Dr Tamara Tse1,2, Dr Robyn O’Halloran1,2, Ms Sophie Heywood2, Dr Lyndal Hickey1, Ms Natalie Simmance1, Dr Stephan Maloney3
1St Vincent’s Hospital Melbourne, Fitzroy, Australia, 2School of Allied Health, College of Science, Health and Engineering, La Trobe University, Bundoora , Australia, 3School of Primary and Allied Health Care, Faculty Medicine Nursing and Health Sciences, Monash University, Frankston, Australia
Aim: to map the factors influencing current Evidence-Based Practice (EBP) across Allied Health and Community Services (AH&CS) in a tertiary hospital to inform the development of a hospital AH&CS EBP plan.
Method: a mixed methods study was conducted within and across AH&CS. All AH&CS clinicians and managers were invited to participate in a survey using visual analogue scales (0=not at all, 10=completely) and free text responses about the influence of EBP components: research evidence, clinical expertise, patient values, and organisational expectations, on clinical practice. Managers also completed an audit of current EBP activities underway in their respective departments.
Results: 160 surveys and 11 departmental audits were completed. Clinicians reported that clinical practice was largely influenced by clinical experience (mean=8.0 SD=1.3), followed by research evidence (mean=7.5 SD 1.5), patient values (mean=7.5 SD 1.6), and finally by organisational expectations (mean=7.1 SD 1.8). The range of EBP activities included; clinical practice skills (24%), research skills (16%), teaching and education (12%), communication skills (15%), leadership skills (14%), other skills (11%) and career development (7%). Grade 4 clinicians had the most time dedicated to research and project work (116 hours per week) and grade 1 clinicians the least (11 hours).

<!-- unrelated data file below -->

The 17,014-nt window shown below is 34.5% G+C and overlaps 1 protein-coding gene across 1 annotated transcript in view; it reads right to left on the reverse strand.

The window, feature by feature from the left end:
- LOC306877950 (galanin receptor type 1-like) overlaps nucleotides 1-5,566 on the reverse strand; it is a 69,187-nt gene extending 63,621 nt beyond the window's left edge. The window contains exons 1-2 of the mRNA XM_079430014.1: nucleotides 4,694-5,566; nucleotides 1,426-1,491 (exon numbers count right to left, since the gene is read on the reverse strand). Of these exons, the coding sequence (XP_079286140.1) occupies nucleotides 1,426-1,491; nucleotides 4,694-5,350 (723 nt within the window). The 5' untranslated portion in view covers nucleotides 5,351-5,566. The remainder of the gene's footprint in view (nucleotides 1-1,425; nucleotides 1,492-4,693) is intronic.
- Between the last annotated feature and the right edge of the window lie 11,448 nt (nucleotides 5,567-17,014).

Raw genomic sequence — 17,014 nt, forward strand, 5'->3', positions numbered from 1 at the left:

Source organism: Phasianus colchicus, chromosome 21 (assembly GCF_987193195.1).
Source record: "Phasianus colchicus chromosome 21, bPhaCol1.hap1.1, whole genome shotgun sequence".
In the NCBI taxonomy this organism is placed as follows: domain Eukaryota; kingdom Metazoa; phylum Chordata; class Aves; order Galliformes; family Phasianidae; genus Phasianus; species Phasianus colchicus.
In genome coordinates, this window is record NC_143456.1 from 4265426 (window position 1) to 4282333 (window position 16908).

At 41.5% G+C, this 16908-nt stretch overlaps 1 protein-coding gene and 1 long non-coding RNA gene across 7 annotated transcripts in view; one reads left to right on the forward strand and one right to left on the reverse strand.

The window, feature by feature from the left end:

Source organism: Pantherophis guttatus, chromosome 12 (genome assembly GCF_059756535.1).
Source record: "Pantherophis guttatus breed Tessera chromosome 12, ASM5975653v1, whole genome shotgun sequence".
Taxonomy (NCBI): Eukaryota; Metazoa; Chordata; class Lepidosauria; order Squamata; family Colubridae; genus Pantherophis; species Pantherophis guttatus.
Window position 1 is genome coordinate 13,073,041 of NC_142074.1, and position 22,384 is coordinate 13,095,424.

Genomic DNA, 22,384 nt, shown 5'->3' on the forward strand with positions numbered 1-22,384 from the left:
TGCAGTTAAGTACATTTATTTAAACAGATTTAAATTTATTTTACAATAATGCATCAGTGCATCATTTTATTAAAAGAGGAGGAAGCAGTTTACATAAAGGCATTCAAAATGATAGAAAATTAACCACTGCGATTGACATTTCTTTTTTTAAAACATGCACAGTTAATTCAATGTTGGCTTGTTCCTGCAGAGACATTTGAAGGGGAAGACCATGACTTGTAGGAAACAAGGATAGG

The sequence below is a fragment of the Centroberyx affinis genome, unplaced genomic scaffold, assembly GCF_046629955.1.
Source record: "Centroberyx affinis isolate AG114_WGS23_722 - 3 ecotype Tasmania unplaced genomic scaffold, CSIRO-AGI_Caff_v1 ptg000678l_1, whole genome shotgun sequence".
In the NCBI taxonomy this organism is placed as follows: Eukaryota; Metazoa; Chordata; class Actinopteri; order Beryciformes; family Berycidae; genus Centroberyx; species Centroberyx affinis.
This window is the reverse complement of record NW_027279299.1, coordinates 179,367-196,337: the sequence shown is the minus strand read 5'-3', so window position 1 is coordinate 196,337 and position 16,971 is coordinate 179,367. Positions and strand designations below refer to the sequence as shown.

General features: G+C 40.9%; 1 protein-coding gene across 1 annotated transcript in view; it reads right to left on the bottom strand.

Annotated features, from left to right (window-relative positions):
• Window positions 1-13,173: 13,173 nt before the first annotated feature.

Significance of findings to allied health:
EBP is a key competency for AH professionals and an attribute of a developed research culture. Understanding current practice is an essential first step in the development of a sustainable EBP workforce and culture for Allied Health.
Tamara Tse is an occupational therapist with over 10 years clinical experience in junior, senior and management positions, over 7 years research experience and two years in academia. As an occupational therapist and occupational scientist, her research interests and expertise have concentrated on understanding what people do and why they do what they do. Her doctoral research explored the consequences of stroke, including depressive symptoms and cognitive impairment using a mixed methodology to understand occupational participation after stroke.
Tamara committed to capacity building of health professionals, and teaching and mentoring post-graduate occupational therapists to undertake research and quality projects to improve the service they provide and the care they provide to their patients. She is the project officer and associate investigator of the funded research project being presented today.